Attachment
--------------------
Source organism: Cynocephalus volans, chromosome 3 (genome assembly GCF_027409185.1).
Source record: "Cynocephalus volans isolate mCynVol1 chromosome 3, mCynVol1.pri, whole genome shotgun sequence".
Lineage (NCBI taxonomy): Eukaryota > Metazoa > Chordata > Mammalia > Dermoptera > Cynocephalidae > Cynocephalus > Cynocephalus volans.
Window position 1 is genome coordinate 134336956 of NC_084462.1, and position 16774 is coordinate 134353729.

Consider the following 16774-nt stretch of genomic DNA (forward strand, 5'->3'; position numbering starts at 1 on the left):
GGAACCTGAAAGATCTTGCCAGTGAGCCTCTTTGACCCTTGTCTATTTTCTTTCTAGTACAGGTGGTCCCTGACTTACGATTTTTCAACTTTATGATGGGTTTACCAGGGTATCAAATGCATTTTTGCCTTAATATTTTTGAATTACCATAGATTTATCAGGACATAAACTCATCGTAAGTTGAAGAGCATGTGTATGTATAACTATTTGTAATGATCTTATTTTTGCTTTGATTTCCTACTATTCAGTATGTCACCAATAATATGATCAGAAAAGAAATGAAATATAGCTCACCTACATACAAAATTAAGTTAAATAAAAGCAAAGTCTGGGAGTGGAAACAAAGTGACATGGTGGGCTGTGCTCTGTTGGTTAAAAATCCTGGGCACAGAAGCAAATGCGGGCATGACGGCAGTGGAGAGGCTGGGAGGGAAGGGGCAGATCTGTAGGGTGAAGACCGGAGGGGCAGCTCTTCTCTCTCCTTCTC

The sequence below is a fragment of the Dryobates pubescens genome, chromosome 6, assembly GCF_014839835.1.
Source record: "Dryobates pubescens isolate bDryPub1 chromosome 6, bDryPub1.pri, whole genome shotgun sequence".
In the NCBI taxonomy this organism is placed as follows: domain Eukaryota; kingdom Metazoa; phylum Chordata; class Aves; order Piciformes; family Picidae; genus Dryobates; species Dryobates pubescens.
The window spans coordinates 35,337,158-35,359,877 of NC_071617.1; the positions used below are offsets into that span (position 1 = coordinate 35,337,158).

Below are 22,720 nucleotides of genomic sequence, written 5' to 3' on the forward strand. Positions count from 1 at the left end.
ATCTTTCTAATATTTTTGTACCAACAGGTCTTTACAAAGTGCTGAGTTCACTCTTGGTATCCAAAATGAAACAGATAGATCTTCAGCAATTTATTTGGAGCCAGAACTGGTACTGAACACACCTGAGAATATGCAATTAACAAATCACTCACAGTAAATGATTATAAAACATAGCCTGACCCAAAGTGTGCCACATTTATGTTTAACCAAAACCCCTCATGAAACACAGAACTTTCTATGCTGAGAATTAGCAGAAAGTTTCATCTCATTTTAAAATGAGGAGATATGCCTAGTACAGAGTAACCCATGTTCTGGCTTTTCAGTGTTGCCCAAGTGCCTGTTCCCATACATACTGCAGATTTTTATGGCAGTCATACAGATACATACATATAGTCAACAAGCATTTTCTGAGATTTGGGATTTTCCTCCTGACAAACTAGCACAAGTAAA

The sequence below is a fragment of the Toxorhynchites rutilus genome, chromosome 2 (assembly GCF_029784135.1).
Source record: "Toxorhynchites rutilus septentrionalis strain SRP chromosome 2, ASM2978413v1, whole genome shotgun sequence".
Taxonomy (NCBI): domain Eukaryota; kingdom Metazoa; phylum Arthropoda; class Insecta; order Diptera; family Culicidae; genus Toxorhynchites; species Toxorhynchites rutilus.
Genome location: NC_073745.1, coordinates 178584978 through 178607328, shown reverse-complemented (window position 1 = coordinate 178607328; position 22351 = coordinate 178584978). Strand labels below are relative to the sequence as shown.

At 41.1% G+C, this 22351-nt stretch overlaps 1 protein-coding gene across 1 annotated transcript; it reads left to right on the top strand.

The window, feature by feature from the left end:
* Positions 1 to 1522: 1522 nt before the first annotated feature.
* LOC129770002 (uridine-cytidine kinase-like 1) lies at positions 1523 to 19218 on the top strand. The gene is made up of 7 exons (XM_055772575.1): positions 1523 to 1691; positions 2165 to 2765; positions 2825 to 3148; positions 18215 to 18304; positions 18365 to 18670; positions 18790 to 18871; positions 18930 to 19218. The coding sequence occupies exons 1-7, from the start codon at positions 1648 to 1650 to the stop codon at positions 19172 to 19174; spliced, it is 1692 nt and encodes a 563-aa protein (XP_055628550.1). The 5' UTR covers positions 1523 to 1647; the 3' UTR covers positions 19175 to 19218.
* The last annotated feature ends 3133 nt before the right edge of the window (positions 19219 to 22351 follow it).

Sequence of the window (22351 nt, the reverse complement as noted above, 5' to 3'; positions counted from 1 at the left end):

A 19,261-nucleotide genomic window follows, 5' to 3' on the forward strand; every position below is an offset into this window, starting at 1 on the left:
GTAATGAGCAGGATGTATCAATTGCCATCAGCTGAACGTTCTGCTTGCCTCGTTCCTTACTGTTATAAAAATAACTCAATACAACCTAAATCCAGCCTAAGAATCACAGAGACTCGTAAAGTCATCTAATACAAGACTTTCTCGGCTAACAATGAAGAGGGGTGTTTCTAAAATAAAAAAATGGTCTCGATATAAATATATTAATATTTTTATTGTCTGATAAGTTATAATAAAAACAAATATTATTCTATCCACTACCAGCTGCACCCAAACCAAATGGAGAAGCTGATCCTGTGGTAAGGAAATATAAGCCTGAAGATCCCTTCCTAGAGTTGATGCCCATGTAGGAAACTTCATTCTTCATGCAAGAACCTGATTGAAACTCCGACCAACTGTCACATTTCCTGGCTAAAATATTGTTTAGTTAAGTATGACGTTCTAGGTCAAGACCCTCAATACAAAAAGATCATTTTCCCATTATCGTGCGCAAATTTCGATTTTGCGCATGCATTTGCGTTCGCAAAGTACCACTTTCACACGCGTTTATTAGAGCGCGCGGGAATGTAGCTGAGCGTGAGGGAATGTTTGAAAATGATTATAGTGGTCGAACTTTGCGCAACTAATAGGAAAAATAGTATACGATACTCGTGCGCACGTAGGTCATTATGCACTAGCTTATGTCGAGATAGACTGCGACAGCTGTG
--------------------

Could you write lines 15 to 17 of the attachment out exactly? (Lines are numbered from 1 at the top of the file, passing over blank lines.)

Taxonomy (NCBI): domain Eukaryota; kingdom Metazoa; phylum Arthropoda; class Insecta; order Diptera; family Culicidae; genus Toxorhynchites; species Toxorhynchites rutilus.
Genome location: NC_073745.1, coordinates 178584978 through 178607328, shown reverse-complemented (window position 1 = coordinate 178607328; position 22351 = coordinate 178584978). Strand labels below are relative to the sequence as shown.

At 41.1% G+C, this 22351-nt stretch overlaps 1 protein-coding gene across 1 annotated transcript; it reads left to right on the top strand.